House Banking's financial institutions subcommittee approved an automated-teller-machine disclosure bill Tuesday.
The measure would require ATM operators to post a notice on machines and video screens informing consumers of any surcharge.
"We owe it to the consumer to deal with the genuine need for proper disclosure while not placing additional and unwarranted regulatory burdens on financial institutions and ATM network operators," said Rep. Marge Roukema, R-N.J., the subcommittee chairwoman.
The panel dropped a provision requiring banks to report information about their surcharges to regulators. Still, industry representatives were disappointed with Tuesday's outcome. Ron Ence, director of legislative affairs for the Independent Bankers Association of America, predicted that the surcharge bill would not get out of the House.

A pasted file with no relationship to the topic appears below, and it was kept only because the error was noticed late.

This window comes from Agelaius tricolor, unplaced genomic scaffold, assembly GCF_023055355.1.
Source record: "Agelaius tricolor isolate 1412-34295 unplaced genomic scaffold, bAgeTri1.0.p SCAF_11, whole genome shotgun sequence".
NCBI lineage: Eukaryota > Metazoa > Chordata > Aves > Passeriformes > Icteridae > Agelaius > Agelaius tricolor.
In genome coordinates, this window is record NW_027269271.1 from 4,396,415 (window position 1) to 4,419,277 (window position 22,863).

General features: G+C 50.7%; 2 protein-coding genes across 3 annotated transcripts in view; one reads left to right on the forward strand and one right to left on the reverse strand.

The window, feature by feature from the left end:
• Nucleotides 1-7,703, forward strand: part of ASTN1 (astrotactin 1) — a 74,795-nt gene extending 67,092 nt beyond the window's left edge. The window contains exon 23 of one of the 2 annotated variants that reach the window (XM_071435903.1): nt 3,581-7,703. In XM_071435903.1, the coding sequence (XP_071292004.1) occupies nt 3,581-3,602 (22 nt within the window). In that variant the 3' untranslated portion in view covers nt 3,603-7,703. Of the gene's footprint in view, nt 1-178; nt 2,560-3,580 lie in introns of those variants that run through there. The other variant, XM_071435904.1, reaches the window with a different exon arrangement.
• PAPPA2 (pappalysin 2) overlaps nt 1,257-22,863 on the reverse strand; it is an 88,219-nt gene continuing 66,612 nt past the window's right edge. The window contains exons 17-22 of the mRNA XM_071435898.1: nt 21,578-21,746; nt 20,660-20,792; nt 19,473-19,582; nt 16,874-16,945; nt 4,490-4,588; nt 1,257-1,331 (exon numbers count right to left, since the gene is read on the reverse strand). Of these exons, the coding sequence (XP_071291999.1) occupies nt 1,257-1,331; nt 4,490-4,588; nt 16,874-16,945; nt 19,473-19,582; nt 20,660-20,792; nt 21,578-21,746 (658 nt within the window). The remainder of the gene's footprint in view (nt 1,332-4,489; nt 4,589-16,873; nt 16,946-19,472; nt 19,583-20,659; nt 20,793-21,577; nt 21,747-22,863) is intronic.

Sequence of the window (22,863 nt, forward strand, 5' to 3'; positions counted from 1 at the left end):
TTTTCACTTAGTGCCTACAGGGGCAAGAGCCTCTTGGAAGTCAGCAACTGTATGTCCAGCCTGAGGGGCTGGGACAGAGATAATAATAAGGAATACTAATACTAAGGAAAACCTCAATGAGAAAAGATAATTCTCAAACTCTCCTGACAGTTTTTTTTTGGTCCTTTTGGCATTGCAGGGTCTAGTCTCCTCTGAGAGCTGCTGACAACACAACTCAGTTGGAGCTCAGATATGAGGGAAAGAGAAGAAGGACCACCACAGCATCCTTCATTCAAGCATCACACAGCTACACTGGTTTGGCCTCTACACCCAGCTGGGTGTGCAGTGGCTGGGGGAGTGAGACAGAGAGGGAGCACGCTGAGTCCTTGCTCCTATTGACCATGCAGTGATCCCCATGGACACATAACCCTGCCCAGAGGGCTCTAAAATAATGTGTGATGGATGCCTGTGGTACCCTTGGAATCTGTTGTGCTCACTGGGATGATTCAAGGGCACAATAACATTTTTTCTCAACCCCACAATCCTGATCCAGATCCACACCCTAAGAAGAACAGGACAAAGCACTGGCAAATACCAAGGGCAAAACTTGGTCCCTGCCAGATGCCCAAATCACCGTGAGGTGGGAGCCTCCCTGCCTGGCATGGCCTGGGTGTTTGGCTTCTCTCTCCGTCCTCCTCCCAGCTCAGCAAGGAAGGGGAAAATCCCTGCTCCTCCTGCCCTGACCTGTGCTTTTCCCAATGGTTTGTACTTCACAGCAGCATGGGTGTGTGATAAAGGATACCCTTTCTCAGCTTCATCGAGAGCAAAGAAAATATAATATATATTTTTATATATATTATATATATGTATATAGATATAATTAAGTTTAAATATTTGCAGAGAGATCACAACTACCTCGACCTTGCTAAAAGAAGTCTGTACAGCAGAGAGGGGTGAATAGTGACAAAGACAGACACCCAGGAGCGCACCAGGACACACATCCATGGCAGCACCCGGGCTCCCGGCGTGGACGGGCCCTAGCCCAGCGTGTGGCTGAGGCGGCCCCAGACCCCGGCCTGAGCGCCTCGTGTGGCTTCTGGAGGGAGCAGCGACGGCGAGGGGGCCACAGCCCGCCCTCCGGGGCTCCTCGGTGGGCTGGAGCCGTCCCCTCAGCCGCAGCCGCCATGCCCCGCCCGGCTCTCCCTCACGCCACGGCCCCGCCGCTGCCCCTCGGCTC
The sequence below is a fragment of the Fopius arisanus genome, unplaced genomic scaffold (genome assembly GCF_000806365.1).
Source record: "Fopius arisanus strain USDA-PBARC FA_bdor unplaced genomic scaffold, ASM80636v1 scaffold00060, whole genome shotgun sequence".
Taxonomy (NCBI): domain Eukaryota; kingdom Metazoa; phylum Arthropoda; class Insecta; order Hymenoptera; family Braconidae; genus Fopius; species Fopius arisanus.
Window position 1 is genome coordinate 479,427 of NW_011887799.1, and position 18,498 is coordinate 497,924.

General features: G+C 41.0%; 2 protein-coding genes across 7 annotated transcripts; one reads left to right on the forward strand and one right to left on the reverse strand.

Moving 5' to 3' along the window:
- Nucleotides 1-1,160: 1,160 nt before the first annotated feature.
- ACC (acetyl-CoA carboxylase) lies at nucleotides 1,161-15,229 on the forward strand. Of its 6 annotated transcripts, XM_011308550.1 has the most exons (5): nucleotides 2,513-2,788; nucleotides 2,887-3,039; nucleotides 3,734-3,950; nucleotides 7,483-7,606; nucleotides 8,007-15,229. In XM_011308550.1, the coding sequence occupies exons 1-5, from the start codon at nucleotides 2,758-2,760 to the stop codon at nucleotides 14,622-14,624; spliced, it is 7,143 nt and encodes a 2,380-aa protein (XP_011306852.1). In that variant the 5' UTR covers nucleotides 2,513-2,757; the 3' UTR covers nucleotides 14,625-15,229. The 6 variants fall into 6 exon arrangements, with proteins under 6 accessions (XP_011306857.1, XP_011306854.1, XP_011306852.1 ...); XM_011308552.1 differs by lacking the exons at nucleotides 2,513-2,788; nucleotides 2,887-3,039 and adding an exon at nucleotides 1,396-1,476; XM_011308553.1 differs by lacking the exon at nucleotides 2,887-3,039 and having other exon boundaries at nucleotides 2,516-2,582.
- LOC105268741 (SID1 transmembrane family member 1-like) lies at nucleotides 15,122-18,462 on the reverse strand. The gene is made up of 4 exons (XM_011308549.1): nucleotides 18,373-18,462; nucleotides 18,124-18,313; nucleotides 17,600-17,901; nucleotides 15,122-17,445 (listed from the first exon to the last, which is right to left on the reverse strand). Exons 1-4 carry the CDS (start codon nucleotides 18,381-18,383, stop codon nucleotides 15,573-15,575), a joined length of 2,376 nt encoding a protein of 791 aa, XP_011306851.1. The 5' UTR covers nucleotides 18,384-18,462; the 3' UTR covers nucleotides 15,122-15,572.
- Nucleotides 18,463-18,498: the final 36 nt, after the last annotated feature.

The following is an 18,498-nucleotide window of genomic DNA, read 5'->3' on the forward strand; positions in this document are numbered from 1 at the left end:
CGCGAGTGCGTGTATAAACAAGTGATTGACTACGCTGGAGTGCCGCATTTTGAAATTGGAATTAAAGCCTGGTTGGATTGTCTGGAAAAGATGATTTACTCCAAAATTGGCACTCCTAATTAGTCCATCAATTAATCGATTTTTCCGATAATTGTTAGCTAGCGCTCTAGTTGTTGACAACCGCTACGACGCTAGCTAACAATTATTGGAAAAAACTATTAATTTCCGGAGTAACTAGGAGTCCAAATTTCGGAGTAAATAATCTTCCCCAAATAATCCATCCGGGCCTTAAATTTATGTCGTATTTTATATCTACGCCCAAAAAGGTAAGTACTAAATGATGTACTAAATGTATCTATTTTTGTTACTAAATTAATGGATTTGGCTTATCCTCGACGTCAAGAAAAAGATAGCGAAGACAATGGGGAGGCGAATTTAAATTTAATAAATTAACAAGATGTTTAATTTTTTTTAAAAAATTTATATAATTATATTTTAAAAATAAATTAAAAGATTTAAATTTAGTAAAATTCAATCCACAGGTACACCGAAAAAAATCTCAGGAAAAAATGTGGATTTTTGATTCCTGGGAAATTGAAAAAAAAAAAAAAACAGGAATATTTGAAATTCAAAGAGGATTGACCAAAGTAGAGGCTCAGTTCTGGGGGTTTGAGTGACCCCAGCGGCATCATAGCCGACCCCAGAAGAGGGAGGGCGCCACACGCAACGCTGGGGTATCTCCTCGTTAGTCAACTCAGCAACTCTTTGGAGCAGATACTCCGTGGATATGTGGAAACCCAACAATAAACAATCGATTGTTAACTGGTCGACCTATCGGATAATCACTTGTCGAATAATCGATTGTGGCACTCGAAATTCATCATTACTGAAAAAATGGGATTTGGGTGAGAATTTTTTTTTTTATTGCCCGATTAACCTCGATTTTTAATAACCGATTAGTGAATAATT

"The bottom line is that there is no vehicle for this, and the legislative year is running out, so we would hope that this bill just goes away quietly," Mr. Ence said.
Senate Banking Chairman Alfonse M. D'Amato, who has introduced legislation that would ban surcharges, criticized Tuesday's action as an implicit sanction of the fees.
"The House Banking subcommittee vote to require surcharge disclosures in essence gives the seal of approval to an unfair double charge on the consumer," the New York Republican said in a statement. "Double ATM charges are wrong."